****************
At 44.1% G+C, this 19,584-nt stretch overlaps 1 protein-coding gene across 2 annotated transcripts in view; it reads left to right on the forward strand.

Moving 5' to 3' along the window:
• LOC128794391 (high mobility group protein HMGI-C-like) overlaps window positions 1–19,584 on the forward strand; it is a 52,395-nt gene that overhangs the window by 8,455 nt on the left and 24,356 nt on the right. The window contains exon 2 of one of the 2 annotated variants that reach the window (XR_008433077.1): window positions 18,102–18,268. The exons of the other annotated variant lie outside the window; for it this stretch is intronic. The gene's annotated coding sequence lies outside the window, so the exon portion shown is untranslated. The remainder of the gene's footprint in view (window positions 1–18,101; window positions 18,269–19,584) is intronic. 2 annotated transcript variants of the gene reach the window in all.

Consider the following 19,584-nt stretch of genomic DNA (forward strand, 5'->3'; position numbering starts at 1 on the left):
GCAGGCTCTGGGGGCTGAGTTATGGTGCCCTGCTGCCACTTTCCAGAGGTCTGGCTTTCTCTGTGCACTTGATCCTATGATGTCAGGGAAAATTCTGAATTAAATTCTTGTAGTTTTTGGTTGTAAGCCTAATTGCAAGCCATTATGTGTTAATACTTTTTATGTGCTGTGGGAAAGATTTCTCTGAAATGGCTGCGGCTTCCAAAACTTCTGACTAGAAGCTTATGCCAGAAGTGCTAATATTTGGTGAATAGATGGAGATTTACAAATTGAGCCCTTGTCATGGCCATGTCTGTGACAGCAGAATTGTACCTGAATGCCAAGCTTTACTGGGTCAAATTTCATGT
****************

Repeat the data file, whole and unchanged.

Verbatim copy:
At 44.1% G+C, this 19,584-nt stretch overlaps 1 protein-coding gene across 2 annotated transcripts in view; it reads left to right on the forward strand.

Moving 5' to 3' along the window:
• LOC128794391 (high mobility group protein HMGI-C-like) overlaps window positions 1–19,584 on the forward strand; it is a 52,395-nt gene that overhangs the window by 8,455 nt on the left and 24,356 nt on the right. The window contains exon 2 of one of the 2 annotated variants that reach the window (XR_008433077.1): window positions 18,102–18,268. The exons of the other annotated variant lie outside the window; for it this stretch is intronic. The gene's annotated coding sequence lies outside the window, so the exon portion shown is untranslated. The remainder of the gene's footprint in view (window positions 1–18,101; window positions 18,269–19,584) is intronic. 2 annotated transcript variants of the gene reach the window in all.

Consider the following 19,584-nt stretch of genomic DNA (forward strand, 5'->3'; position numbering starts at 1 on the left):
GCAGGCTCTGGGGGCTGAGTTATGGTGCCCTGCTGCCACTTTCCAGAGGTCTGGCTTTCTCTGTGCACTTGATCCTATGATGTCAGGGAAAATTCTGAATTAAATTCTTGTAGTTTTTGGTTGTAAGCCTAATTGCAAGCCATTATGTGTTAATACTTTTTATGTGCTGTGGGAAAGATTTCTCTGAAATGGCTGCGGCTTCCAAAACTTCTGACTAGAAGCTTATGCCAGAAGTGCTAATATTTGGTGAATAGATGGAGATTTACAAATTGAGCCCTTGTCATGGCCATGTCTGTGACAGCAGAATTGTACCTGAATGCCAAGCTTTACTGGGTCAAATTTCATGT